August 2, 2002 - Bennington Banner: PBS newsman Bill Moyers cited in Arlington

Peace Corps Online: Peace Corps News: Headlines: Peace Corps Headlines - 2002: 08 August 2002 Peace Corps Headlines: August 2, 2002 - Bennington Banner: PBS newsman Bill Moyers cited in Arlington

By Admin1 (admin) ( - on Monday, October 06, 2003 - 3:41 pm: Edit Post

PBS newsman Bill Moyers cited in Arlington

PBS newsman Bill Moyers cited in Arlington

National journalist charged with DUI: PBS newsman Bill Moyers cited in Arlington

Staff Writer

ARLINGTON -- Bill Moyers, a public television personality and a former deputy director of the Peace Corps, was arrested Saturday night on Route 7A and charged with driving under the influence of alcohol.

"I intend to contest the charge," Moyers told the Banner in a faxed statement Thursday.

Moyers served as deputy director of the Peace Corps under President John Kennedy and as President Lyndon B. Johnson's press secretary from 1965 to 1967. He is regarded as one of the most influential journalists in the U.S. for his work on PBS.

Moyers told the Banner he had left a friend's birthday party around 10 p.m., just before his arrest Saturday. He admitted to the arresting officer he had drunk a glass of champagne and "a small amount of wine" at the party, Moyers wrote.

Moyers swerved repeatedly across the centerline of the road and had trouble negotiating a curve, according to Trooper Travis Kline of the Vermont State Police. Kline said he pulled Moyers over a short distance south of the Route 313 intersection.

"Not only was I observing the speed limit," Moyers wrote, "but my companions - my wife and two friends - testified they had detected no signs of any problem with my driving, and that I appeared to be in full control of my faculties, as indeed I was. I intend to contest the charges."

Kline talked with Moyers during the ride to the Shaftsbury barracks, and learned that Moyers worked in television, but he was not aware of Moyers' fame in broadcasting, and Moyers didn't announce it, Kline said.

After hearing about Moyers' career, Kline said, "We don't judge people. ... It doesn't matter if you're a movie star or a next-door neighbor. People make mistakes. It's human, I guess."

A roadside breath test showed Moyers' blood-alcohol content to be .10. The legal limit is .08. A follow-up test at the barracks about 1 1/2 hours later showed Moyers' blood-alcohol content had dropped to .079 - within the legal limit. But police calculate how much alcohol would have left the driver's system in the time after the arrest and take that into account, Kline said.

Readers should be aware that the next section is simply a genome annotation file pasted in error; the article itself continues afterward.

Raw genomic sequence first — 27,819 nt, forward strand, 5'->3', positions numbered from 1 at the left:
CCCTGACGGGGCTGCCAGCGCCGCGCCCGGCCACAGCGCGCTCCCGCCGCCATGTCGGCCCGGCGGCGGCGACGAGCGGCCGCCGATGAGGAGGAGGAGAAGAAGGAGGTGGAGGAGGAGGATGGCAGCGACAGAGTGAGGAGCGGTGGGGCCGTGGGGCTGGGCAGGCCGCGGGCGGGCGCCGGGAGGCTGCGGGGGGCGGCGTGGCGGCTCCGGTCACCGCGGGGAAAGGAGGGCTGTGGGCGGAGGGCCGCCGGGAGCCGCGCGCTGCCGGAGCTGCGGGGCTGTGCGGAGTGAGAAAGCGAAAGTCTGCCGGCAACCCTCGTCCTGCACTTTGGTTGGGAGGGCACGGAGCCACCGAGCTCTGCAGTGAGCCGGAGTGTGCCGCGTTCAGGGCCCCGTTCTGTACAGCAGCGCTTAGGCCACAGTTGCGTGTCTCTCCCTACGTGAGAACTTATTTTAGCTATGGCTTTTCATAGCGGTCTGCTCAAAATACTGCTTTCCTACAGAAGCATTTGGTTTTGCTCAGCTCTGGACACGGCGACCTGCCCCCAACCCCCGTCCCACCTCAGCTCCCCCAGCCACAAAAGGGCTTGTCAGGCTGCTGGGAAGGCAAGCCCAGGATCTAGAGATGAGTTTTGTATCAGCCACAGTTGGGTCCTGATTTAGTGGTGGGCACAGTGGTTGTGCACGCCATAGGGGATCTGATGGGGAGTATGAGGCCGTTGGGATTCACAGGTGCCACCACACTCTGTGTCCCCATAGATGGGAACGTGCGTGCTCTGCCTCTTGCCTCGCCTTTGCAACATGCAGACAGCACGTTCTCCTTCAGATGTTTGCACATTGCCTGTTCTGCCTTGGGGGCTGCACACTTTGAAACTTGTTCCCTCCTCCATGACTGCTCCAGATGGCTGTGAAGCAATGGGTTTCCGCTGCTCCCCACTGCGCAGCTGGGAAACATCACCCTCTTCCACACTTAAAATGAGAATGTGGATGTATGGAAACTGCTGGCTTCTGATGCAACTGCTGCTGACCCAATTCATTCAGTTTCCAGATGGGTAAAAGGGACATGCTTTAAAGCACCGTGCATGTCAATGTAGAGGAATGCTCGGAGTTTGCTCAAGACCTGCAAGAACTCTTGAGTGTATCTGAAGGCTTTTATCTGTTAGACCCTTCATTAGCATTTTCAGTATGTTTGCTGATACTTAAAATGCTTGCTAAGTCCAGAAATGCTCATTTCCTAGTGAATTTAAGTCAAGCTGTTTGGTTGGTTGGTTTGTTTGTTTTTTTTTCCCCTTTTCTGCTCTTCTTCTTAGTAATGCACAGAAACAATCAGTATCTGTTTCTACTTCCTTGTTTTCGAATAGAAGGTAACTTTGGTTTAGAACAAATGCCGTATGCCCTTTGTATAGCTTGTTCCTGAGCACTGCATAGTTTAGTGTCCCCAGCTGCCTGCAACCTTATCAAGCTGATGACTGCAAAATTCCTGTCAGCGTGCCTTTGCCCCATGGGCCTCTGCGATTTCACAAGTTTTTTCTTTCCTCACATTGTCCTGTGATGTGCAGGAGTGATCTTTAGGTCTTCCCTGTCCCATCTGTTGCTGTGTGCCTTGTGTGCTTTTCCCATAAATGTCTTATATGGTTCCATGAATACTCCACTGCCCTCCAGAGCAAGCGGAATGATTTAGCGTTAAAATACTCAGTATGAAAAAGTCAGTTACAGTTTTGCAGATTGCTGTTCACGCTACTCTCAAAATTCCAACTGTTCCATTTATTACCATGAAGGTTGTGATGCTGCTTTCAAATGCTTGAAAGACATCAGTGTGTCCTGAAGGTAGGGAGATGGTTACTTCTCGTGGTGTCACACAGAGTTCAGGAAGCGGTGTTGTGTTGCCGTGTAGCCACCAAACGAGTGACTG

In his note to the Banner, Moyers acknowledged that the initial test showed him to be slightly over the legal limit.

"I have been driving 52 years - since I was 16 years old - and have never had a major traffic violation," Moyers wrote.

A resident of Bernardsville, N.J., Moyers, 68, told Kline he was staying at a small hotel in Manchester, Kline said. Following the arrest, Kline cited Moyers to appear at Vermont District Court in Bennington on Aug. 12, and released him from the barracks.

Since 1986, Moyers and his wife, Judith Davidson Moyers, have operated Public Affairs Television Inc., a company that has produced award-winning programs for PBS. Moyers is known for exploring social issues and religious topics.

Moyers started his career in journalism at 16 as a cub reporter in Texas, his home state, according to the web site He studied religion and journalism in college, and moved to radio before becoming a special assistant to President Johnson. After leaving Washington, he went on to work as the publisher for Newsday. After leaving Newsday he worked for CBS and PBS.

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Story Source: Bennington Banner

This story has been posted in the following forums: : Headlines; Journalism; Television



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